The Society places considerable value on the support and promotion of the range of institutions that collect, curate and encourage use of heritage resources. This includes the national, local and private museum and archive collections, as well as national bodies such as English Heritage and Historic England. We understand the Government’s ambition of encouraging and supporting these sorts of institutions to seek philanthropy and to access sources of funding which are not derived from Government, but we also consider that Government must continue to show through its financial support for them that such bodies are useful and valued for what they do, what they contribute to the national economy and sense of well-being, and how Britain is viewed by the increasing numbers of people who see our history and culture as a major draw for international visitors.
We believe in particular that the new means of providing for England’s historic environment through Historic England and English Heritage should be funded at the level promised at the time that the split between the two bodies was finalised earlier in 2015. This was intended as a model for the way in which government-sponsored organisations may be able, with time, to be restructured to maximise the potential for new means of income generation. Historic England does not benefit from the earning power of the national collection of historic properties, but is still tasked with providing specialist advice to local and central government, as well as public-facing advisory, engagement and archive services. Cuts to its funding, awarding less than the assurances given by Ministers at the time of the split, would undermine the organisation’s operation at this critical early point, and would call into question the Government’s commitment to the protection of the country’s heritage and the nature of assurances recently given.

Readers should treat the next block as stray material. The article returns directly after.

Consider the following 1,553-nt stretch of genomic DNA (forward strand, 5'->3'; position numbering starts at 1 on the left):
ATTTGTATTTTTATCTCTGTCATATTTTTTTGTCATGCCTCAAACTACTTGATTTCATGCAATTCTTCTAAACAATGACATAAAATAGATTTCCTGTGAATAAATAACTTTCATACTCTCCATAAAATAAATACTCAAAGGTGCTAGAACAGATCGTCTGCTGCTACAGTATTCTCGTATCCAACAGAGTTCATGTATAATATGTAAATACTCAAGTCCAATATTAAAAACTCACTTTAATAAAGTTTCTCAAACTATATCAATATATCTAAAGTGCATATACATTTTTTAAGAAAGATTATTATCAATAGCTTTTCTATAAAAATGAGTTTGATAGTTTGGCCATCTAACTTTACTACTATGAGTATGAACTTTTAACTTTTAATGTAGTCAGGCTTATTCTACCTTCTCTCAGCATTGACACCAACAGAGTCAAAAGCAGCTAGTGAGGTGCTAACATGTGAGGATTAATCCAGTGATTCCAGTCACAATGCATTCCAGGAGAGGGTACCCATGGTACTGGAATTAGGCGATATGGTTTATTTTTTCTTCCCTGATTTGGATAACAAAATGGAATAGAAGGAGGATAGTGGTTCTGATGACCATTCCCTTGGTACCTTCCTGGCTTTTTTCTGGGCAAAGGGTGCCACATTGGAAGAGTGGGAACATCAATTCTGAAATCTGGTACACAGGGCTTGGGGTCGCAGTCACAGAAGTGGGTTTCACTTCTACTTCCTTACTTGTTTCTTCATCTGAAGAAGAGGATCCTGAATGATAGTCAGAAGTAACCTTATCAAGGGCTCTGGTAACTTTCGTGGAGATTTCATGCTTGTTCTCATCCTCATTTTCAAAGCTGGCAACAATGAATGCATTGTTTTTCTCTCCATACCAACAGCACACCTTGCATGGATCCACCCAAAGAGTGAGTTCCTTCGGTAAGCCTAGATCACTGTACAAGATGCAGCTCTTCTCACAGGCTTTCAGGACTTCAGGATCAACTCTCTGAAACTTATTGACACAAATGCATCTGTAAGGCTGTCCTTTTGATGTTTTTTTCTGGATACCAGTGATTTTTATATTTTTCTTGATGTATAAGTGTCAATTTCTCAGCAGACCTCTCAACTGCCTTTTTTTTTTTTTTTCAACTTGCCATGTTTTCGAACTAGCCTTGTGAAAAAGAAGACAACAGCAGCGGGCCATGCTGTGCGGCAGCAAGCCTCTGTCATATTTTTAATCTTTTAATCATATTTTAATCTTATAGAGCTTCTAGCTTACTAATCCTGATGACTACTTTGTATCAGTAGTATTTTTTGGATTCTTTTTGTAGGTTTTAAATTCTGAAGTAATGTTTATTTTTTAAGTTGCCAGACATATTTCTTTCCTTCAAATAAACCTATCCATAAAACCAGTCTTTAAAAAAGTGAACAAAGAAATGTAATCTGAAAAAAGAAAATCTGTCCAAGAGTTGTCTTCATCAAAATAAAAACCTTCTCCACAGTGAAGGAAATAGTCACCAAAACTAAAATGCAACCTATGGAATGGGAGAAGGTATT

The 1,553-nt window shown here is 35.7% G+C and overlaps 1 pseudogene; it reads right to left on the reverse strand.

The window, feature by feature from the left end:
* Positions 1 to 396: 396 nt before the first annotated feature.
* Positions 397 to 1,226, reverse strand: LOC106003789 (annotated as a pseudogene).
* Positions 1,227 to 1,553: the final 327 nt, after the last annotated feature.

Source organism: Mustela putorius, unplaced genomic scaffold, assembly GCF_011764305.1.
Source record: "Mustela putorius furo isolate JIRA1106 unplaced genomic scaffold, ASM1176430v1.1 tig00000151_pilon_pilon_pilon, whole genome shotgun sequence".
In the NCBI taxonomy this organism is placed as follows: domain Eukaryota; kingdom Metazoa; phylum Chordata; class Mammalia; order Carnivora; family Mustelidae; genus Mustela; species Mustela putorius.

The continual reduction in Historic England’s grant in aid and its grant funds is unhelpful and does not encourage investment or repair. The Heritage Lottery Fund continues to make a very positive contribution to sustaining Britain’s cultural and natural heritage, through substantial funding that was intended in 1995, when the lottery was first set up, to be additional to established public funding streams. For the historic environment, those public streams of funding have now all but dried up at both national and local government levels. Perhaps, in the light of this, it is time to review priorities across the sector for deploying the limited public funding available for the historic environment.